Tigard police levy would add eight patrol officers, another school resource officer
Voters have until May 19 to determine whether to approve Measure 34-295, Tigard's local option levy that would add eight new patrol officers and a school resource officer to the Tigard Police Department. In addition, the measure would pay for officers to receive training on intervention techniques and how to de-escalate a potentially dangerous situation.
The measure would levy 29 cents per $1,000 of assessed property value as a tax. For typical Tigard house with an assessed value of $280,000, that would be an $81 increase in the household's annual property taxes if it's passed.
"Unlike most other local cities, Tigard has never had a local option levy," Mayor Jason Snider said in a recent email. "The city has achieved this over more than 20 years by being good stewards of public dollars. For example, no Tigard staff outside the police department have been on PERS (Public Employees Retirement System) for decades. This has also meant no increase in police staffing over decades while our community has grown 19,000 residents."
City and police officials have long said that there are not enough officers in the city's five patrol districts, where minimum patrol staffing has remained the same — three to four officers on duty per shift — for the last 25 years.
The biggest worry, they say, is the ability to respond to two major incidents that occur in the city at the same time.
In May 2018, voters turned down a local option levy that would have put money towards police, library and parks maintenance operations failed. This time around, however, the levy concentrates on only one issue.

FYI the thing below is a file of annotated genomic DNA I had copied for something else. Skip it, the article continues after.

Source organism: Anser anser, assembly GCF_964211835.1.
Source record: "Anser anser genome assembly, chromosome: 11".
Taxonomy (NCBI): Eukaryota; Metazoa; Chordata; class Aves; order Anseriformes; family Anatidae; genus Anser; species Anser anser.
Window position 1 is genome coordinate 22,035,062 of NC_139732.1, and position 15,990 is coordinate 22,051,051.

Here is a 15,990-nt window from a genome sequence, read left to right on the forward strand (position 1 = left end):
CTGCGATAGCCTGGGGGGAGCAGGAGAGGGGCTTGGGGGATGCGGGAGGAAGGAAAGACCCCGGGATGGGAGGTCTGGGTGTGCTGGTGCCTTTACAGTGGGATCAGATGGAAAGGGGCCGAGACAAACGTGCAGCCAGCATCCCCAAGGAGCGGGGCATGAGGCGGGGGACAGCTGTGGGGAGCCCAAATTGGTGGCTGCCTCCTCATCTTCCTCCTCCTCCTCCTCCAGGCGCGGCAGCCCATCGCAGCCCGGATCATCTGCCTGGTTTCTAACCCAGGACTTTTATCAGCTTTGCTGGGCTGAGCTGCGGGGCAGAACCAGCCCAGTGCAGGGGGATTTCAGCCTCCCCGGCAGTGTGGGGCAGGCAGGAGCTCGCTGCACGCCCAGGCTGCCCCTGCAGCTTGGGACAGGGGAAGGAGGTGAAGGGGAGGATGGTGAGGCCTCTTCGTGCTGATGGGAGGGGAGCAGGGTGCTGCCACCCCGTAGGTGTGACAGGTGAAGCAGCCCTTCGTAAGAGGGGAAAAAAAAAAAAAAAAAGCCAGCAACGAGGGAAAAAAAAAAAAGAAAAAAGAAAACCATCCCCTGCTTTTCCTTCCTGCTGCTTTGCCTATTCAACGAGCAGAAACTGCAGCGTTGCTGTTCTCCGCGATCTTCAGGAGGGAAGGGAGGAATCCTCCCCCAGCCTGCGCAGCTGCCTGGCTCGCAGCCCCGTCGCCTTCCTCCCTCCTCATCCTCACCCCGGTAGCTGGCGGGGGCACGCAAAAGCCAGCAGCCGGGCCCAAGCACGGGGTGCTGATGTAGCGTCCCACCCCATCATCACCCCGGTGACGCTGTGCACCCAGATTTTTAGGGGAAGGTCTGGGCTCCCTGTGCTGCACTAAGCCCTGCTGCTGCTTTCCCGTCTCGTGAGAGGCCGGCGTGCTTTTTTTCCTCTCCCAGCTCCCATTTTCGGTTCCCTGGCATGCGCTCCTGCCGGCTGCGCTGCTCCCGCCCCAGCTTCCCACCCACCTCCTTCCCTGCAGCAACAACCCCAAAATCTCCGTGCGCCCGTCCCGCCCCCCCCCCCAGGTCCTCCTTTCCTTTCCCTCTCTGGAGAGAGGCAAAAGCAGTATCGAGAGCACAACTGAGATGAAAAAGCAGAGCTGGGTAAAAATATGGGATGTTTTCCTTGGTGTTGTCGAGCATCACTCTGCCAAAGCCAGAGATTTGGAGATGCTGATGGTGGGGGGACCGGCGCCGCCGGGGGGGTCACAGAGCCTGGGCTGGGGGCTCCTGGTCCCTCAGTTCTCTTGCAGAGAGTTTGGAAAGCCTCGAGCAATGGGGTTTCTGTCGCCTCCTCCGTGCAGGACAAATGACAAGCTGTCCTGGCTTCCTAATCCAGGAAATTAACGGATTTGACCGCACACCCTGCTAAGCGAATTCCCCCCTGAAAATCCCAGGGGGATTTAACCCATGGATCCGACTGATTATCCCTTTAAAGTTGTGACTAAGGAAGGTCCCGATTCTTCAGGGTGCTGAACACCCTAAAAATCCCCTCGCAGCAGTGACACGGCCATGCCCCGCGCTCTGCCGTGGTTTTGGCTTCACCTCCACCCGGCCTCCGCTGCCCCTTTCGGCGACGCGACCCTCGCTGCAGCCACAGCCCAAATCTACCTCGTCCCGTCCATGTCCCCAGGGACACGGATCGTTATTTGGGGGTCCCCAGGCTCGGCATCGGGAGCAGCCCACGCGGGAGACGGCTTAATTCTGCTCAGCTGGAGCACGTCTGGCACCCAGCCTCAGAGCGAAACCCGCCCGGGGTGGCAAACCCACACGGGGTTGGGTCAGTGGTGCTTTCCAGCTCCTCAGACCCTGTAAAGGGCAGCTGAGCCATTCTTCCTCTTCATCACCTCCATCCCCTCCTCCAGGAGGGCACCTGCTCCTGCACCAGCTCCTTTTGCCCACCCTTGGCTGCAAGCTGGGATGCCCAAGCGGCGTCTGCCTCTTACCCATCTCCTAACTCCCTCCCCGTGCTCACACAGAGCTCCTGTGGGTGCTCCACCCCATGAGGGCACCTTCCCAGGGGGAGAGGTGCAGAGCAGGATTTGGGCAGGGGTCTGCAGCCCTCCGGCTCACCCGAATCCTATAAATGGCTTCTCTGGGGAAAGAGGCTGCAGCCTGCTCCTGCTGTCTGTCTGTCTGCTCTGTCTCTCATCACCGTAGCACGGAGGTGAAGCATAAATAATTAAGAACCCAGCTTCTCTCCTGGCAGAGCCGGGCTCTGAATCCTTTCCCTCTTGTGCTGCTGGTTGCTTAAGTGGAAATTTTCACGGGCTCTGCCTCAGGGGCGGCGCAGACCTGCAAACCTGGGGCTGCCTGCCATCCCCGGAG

"This levy is totally focused on providing police services," Snider said. "That is our top community priority. Money collected from this local option levy can only be used to provide the police services described in the levy."
While two prior surveys have not shown overwhelming public interest in a levy, Snider made it clear in a March interview with the Pamplin Media Group's editorial board that he is adamant about the necessity of having a well-staffed and rested police force.
"It is a real problem. It is not one we made up," Snider said at the time. "The situation cannot continue as is."
At that same meeting, Tigard City Council President John Goodhouse noted that when residents in the second survey were told there's a staffing shortage at the police department, they were more understanding of the need for the levy.
Tigard Police Chief Kathy McAlpine said at the time that working with a minimum of staffing creates problems with officers who may have just responded to an emotionally-charged situation such as the death of an infant or a domestic violence call, and then immediately summoned to a call such as a theft.
"When you go from call to call, you don't get time to decompress," she said, adding while the goal is to have officers always express empathy to residents, something that might be diminished if officers get no down time. While the city's crimes against persons are down, societal crimes — driving under the influence of intoxicants and homelessness/trespassing issues — have increased, she said.
Snider also pointed out that Tualatin, Tigard's neighbor to the south, has a similarly sized police force — for a city that is twice as small. Tigard has 69 sworn officers.
Tigard officials have pointed out that an independent audit conducted in 2019 called for adding eight more officers and one more school resource officer in order to address service demands.
Ballots are due by 8 p.m. on May 19. Because of the closure of libraries due to the COVID-19 pandemic, only the Banks Public Library and Hillsboro's Brookwood Library will have drop boxes available. However, many city offices throughout Washington County have drop-off sites. Check the Washington County Elections Division for drop site locations.
You count on us to stay informed and we depend on you to fund our efforts. Quality local journalism takes time and money. Please support us to protect the future of community journalism.